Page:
Powered by NewsLook.com
Traditional African Dishes Teach Healthy Eating

Traditional African Dishes Teach Healthy Eating

AP (July 28, 2014) — Classes are being offered nationwide to encourage African Americans to learn about cooking fresh foods based on traditional African cuisine. The program is trying to combat obesity, heart disease and other ailments often linked to diet. (July 28) Video provided by AP
Powered by NewsLook.com
Asteroid's Timing Was 'Colossal Bad Luck' For The Dinosaurs

Asteroid's Timing Was 'Colossal Bad Luck' For The Dinosaurs

Newsy (July 28, 2014) — The asteroid that killed the dinosaurs struck at the worst time for them. A new study says that if it hit earlier or later, they might've survived. Video provided by Newsy
Powered by NewsLook.com
Raw: Sea Turtle Hatchlings Emerge from Nest

Raw: Sea Turtle Hatchlings Emerge from Nest

AP (July 27, 2014) — A live-streaming webcam catches loggerhead sea turtle hatchlings emerging from a nest in the Florida Keys. (July 27) Video provided by AP
Powered by NewsLook.com

Search ScienceDaily

Number of stories in archives: 140,361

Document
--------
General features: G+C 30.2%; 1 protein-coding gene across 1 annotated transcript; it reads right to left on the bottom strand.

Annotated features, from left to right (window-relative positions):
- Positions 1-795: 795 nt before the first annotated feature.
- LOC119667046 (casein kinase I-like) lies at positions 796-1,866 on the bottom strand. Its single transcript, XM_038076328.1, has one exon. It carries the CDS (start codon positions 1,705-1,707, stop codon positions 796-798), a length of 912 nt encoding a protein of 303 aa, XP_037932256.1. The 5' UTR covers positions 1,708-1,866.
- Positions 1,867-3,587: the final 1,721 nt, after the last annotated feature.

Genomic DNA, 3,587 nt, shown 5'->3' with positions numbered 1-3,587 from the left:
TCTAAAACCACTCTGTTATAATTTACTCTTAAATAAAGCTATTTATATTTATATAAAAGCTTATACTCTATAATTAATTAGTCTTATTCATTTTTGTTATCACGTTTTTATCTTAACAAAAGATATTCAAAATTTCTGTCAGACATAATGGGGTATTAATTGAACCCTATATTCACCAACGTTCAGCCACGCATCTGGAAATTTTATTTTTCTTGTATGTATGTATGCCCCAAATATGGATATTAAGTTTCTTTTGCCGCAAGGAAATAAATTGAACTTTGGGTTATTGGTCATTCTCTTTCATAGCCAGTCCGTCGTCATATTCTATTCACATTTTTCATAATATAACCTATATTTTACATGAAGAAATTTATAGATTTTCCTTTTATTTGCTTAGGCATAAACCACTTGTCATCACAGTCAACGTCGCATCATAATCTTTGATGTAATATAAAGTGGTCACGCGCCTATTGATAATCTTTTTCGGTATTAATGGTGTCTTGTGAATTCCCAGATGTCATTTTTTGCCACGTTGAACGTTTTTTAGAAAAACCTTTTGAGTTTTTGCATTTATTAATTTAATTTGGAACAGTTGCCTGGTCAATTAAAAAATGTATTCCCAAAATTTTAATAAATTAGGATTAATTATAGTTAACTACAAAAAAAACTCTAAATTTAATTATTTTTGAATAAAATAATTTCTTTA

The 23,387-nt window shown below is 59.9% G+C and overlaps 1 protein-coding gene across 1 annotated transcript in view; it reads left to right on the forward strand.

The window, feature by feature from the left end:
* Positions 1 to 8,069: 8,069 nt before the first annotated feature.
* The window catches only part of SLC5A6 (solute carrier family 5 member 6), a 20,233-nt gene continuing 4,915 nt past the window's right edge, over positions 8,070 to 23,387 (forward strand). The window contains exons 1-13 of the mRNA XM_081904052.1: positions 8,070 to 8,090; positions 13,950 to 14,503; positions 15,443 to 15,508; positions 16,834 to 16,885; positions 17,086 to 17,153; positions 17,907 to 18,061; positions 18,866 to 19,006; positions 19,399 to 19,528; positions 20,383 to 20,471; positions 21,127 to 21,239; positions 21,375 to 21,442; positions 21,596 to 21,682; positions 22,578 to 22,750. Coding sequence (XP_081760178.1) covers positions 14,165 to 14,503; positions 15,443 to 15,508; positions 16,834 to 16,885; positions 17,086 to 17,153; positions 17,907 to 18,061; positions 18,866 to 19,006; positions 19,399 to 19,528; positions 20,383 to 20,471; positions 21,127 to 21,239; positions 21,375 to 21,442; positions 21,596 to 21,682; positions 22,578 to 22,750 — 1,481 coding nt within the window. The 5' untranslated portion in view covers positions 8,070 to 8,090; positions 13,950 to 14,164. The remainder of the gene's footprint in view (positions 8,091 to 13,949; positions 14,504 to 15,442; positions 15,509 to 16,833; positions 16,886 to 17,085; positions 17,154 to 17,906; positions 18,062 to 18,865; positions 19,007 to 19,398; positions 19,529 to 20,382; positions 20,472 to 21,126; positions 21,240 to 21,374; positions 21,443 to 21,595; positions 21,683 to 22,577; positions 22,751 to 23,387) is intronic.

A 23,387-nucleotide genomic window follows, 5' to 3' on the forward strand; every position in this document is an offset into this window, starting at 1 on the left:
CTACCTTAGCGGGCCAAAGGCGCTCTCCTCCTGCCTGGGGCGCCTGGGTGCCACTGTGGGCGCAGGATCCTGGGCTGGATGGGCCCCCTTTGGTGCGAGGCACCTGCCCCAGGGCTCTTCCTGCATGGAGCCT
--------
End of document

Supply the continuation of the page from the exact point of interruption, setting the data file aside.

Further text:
Find with keyword(s):
 
Enter a keyword or phrase to search ScienceDaily for related topics and research stories.

Save/Print:
Share:  

Breaking News:
from the past week

In Other News

... from NewsDaily.com

Science News

Health News

Environment News

Technology News



Save/Print:
Share:  

Free Subscriptions


Get the latest science news with ScienceDaily's free email newsletters, updated daily and weekly. Or view hourly updated newsfeeds in your RSS reader:

Get Social & Mobile


Keep up to date with the latest news from ScienceDaily via social networks and mobile apps:

Have Feedback?


Tell us what you think of ScienceDaily -- we welcome both positive and negative comments. Have any problems using the site? Questions?
Mobile iPhone Android Web
Follow Facebook Twitter Google+
Subscribe RSS Feeds Email Newsletters
Latest Headlines Health & Medicine Mind & Brain Space & Time Matter & Energy Computers & Math Plants & Animals Earth & Climate Fossils & Ruins